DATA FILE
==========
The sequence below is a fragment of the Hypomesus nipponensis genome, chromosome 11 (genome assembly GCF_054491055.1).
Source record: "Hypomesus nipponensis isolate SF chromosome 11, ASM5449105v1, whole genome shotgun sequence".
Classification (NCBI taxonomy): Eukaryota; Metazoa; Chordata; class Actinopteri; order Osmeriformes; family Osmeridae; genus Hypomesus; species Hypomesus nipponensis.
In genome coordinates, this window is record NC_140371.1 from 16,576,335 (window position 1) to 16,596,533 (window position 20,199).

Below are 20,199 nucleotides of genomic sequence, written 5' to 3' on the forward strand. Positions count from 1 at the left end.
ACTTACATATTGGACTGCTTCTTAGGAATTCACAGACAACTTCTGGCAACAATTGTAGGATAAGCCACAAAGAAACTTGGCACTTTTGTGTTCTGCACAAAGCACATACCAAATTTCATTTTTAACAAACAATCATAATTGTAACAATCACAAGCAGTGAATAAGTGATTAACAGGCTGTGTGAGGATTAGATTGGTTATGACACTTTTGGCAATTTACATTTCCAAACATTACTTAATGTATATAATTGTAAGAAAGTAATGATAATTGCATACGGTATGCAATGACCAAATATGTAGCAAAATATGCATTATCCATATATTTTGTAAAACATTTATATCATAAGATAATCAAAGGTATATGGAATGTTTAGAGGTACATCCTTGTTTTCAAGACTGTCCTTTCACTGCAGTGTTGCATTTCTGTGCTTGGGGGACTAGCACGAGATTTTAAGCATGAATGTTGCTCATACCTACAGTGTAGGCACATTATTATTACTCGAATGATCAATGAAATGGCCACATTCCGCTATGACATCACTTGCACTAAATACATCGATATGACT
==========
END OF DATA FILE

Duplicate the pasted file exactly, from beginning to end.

The sequence below is a fragment of the Hypomesus nipponensis genome, chromosome 11 (genome assembly GCF_054491055.1).
Source record: "Hypomesus nipponensis isolate SF chromosome 11, ASM5449105v1, whole genome shotgun sequence".
Classification (NCBI taxonomy): Eukaryota; Metazoa; Chordata; class Actinopteri; order Osmeriformes; family Osmeridae; genus Hypomesus; species Hypomesus nipponensis.
In genome coordinates, this window is record NC_140371.1 from 16,576,335 (window position 1) to 16,596,533 (window position 20,199).

Below are 20,199 nucleotides of genomic sequence, written 5' to 3' on the forward strand. Positions count from 1 at the left end.
ACTTACATATTGGACTGCTTCTTAGGAATTCACAGACAACTTCTGGCAACAATTGTAGGATAAGCCACAAAGAAACTTGGCACTTTTGTGTTCTGCACAAAGCACATACCAAATTTCATTTTTAACAAACAATCATAATTGTAACAATCACAAGCAGTGAATAAGTGATTAACAGGCTGTGTGAGGATTAGATTGGTTATGACACTTTTGGCAATTTACATTTCCAAACATTACTTAATGTATATAATTGTAAGAAAGTAATGATAATTGCATACGGTATGCAATGACCAAATATGTAGCAAAATATGCATTATCCATATATTTTGTAAAACATTTATATCATAAGATAATCAAAGGTATATGGAATGTTTAGAGGTACATCCTTGTTTTCAAGACTGTCCTTTCACTGCAGTGTTGCATTTCTGTGCTTGGGGGACTAGCACGAGATTTTAAGCATGAATGTTGCTCATACCTACAGTGTAGGCACATTATTATTACTCGAATGATCAATGAAATGGCCACATTCCGCTATGACATCACTTGCACTAAATACATCGATATGACT